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Out Our Way: The well-used trail is the best

Psalm 119: 105

 

Out our way, when Charlie and I were pushing beeves up on the Tiger Ridge, I noticed that cattle tend to make and use trails, and, just about always, those trails are the best routes to get from point A to point B. I suspect many of those trails have been there for generations of cattle and are constantly used because they have proven to be the best way to go.

One of the reasons we study history is so that we can learn from those who went before what are the best "trails." Each generation builds on what others learned before them and passed on. It is a building process with each generation adding to what previous generations gave them.

Of course, in every generation there are the foolish and empty-headed clowns who assume that anyone over the age of 30 is out of touch and nothing of the past has any value today. Even Socrates complained about air-head youths in his day who scoffed at the wisdom of the past as antiquated and out of date. Some things never change.

But cattle seem brighter than some college profs and their disciples I have known, for they don't think they have to reject the old trails just because they are the old trails - and certainly not if they are still the best routes to get where you are going. Maybe we can take a lesson from the herd and consider that some tried and true practices still are helpful even if they are old. And being new to the Ridge, I found those same trails were useful to me and Goliath in getting from place to place as well. I only had to discover them to benefit from them.

Now, for many centuries, Christians have been using some tried and true tools in deepening their spiritual lives and deepening their faith. I confess, I never heard of some of these tools in church, for, sadly in our modern times, the Church has forgotten or ignored them. I number of years ago I was introduced to some of the "old trails" and began to discover their value to my own spiritual growth. This has been especially helpful during this dry spell I have been enduring for the past few years.

Recently, I discovered in my library a book written in the 17th century by a French woman who spiritual faith and strength inspired many in her own day, and went on to inspire later great spiritual giants like John Wesley and Watchman Nee. But how many modern know who Watchman Nee is? Or John Wesley? That is what comes from losing the trails.

Anyway, what this little book is designed to do is to help all of us, beginners, new converts and even us slackers, to draw closer to Christ and experience His Presence. Other books have been written on this as well, but there are some similarities in all of then for they are all traveling the same old trail blazed over 2,000 years of following Christ.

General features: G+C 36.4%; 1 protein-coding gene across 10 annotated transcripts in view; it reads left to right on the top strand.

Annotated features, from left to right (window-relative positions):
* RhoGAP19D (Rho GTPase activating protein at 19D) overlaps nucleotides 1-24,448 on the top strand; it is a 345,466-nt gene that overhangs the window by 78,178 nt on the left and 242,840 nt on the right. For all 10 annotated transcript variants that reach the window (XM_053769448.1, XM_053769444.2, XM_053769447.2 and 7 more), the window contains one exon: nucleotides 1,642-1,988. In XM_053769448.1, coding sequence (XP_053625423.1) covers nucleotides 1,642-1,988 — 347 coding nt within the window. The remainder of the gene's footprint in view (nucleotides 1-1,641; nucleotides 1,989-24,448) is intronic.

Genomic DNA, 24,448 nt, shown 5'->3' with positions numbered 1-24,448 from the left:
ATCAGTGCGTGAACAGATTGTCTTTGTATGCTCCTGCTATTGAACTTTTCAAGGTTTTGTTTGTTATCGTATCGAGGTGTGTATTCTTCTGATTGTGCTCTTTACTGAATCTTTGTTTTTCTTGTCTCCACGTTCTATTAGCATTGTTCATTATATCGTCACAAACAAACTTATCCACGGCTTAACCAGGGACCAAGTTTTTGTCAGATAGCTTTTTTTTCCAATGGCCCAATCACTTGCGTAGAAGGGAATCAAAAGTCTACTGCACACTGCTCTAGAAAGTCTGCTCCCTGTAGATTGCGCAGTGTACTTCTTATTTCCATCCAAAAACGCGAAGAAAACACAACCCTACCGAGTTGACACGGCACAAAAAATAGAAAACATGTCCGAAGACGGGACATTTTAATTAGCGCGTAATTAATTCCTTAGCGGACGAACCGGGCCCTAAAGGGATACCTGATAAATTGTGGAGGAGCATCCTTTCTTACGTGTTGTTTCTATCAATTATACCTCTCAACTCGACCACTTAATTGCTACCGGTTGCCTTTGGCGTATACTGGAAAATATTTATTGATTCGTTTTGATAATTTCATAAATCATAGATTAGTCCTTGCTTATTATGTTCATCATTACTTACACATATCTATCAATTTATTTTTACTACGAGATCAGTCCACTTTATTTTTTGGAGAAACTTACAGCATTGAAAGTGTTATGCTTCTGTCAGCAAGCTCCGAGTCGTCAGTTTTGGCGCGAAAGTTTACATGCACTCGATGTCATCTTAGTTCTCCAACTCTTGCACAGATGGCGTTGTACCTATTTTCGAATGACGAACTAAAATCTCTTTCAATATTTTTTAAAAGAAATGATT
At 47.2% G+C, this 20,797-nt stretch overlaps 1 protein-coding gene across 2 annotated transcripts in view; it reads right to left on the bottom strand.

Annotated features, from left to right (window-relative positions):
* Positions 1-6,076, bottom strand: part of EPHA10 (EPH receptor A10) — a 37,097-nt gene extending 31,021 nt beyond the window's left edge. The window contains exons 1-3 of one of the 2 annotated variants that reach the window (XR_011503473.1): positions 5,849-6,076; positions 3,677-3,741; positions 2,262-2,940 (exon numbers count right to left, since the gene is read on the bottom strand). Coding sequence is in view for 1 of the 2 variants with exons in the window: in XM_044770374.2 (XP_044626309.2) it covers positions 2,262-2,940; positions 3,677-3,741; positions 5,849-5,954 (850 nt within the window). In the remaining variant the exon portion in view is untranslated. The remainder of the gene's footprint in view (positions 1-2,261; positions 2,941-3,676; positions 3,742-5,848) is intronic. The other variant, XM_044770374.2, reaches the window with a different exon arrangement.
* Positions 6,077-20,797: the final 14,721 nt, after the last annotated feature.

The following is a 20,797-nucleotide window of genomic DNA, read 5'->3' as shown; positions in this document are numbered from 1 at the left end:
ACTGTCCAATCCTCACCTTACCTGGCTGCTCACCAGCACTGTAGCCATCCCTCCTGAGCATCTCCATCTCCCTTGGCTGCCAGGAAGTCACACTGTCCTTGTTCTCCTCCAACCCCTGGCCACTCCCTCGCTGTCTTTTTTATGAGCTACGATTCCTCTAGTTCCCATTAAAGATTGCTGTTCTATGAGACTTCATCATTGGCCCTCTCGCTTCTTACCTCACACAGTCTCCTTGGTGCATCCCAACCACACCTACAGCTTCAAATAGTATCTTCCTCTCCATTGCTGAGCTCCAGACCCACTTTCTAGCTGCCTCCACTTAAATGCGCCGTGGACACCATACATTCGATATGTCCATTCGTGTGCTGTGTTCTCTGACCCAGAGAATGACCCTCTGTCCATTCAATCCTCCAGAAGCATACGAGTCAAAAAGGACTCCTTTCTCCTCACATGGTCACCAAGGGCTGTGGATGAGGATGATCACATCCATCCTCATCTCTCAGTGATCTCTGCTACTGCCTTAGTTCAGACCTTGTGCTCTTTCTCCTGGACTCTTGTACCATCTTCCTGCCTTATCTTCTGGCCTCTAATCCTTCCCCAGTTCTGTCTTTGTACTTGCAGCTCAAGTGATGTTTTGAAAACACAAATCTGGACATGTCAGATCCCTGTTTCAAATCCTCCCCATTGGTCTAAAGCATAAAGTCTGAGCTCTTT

I will just mention one of the first steps that is recommended and that is called " spiritual reading." It also called "Lectio Divina." It is a way of reading scripture or other spiritual writings. Many times when reading the Bible, I set a goal of reading a number of chapters and I read to "get to the point." I fear I skim. The authoress of this book compares it to the honey bee who merely skims the surface of the flower compared to the one who goes deep inside to get the pollen. It takes longer, but the benefit is well worth it.

So, she suggests we read slowly, no skimming, and not to quickly get the point of the chapter, but to place ourselves within it. The moment a verse or a word strikes your consciousness, stop. Take time to think about what it is you just read and why it impacted you. Forget the chapter, focus on the word or phrase, just try to explore what you read and why it touched you. Pray and ask God what He is telling you. She suggests that even if you spend an hour with this method, chances are you will only manage a few verses. But you will be deeply enriched.

I confess I am impatient and want to get to the bottom of the page, reading scripture too often like a novel. How much do I miss? How much more could I have found? What greater blessing was awaiting?

I would not suggest attempting to spend an hour at first, but try 15 minutes. Try following this ancient trail that so many others have found to be the good and easy route to draw closer to Christ and deepen their faith. Who says we can't be like them as well? Follow the trail that has been used and found excellent all these years. See you on the way, Pard.

--

John Bruington and "Doc" Goliath invite all to ride along as we seek follow the Way by exploring the old trails.

 

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